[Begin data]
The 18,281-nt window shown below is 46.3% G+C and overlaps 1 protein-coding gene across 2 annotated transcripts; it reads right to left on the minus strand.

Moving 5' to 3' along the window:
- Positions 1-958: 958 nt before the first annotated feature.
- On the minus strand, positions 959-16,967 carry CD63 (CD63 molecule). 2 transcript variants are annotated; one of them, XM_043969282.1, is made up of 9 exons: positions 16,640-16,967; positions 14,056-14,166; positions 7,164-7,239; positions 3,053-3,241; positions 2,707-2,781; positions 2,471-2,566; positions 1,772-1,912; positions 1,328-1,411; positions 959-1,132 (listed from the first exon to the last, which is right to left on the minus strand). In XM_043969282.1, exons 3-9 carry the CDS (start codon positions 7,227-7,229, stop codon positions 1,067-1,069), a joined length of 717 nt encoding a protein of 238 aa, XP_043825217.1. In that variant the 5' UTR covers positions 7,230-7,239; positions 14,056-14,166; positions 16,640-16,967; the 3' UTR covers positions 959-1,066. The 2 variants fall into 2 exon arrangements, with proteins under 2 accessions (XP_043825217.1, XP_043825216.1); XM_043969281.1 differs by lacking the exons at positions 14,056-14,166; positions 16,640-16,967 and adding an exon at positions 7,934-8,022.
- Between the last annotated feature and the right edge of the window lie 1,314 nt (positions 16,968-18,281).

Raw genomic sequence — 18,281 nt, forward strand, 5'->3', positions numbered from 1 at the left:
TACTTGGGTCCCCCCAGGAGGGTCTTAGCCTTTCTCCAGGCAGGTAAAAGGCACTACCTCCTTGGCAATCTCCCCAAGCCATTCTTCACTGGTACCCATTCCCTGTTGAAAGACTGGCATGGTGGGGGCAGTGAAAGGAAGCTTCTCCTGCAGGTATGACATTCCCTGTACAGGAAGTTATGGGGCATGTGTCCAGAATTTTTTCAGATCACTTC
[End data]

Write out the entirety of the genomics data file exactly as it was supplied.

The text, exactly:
The 18,281-nt window shown below is 46.3% G+C and overlaps 1 protein-coding gene across 2 annotated transcripts; it reads right to left on the minus strand.

Moving 5' to 3' along the window:
- Positions 1-958: 958 nt before the first annotated feature.
- On the minus strand, positions 959-16,967 carry CD63 (CD63 molecule). 2 transcript variants are annotated; one of them, XM_043969282.1, is made up of 9 exons: positions 16,640-16,967; positions 14,056-14,166; positions 7,164-7,239; positions 3,053-3,241; positions 2,707-2,781; positions 2,471-2,566; positions 1,772-1,912; positions 1,328-1,411; positions 959-1,132 (listed from the first exon to the last, which is right to left on the minus strand). In XM_043969282.1, exons 3-9 carry the CDS (start codon positions 7,227-7,229, stop codon positions 1,067-1,069), a joined length of 717 nt encoding a protein of 238 aa, XP_043825217.1. In that variant the 5' UTR covers positions 7,230-7,239; positions 14,056-14,166; positions 16,640-16,967; the 3' UTR covers positions 959-1,066. The 2 variants fall into 2 exon arrangements, with proteins under 2 accessions (XP_043825217.1, XP_043825216.1); XM_043969281.1 differs by lacking the exons at positions 14,056-14,166; positions 16,640-16,967 and adding an exon at positions 7,934-8,022.
- Between the last annotated feature and the right edge of the window lie 1,314 nt (positions 16,968-18,281).

Raw genomic sequence — 18,281 nt, forward strand, 5'->3', positions numbered from 1 at the left:
TACTTGGGTCCCCCCAGGAGGGTCTTAGCCTTTCTCCAGGCAGGTAAAAGGCACTACCTCCTTGGCAATCTCCCCAAGCCATTCTTCACTGGTACCCATTCCCTGTTGAAAGACTGGCATGGTGGGGGCAGTGAAAGGAAGCTTCTCCTGCAGGTATGACATTCCCTGTACAGGAAGTTATGGGGCATGTGTCCAGAATTTTTTCAGATCACTTC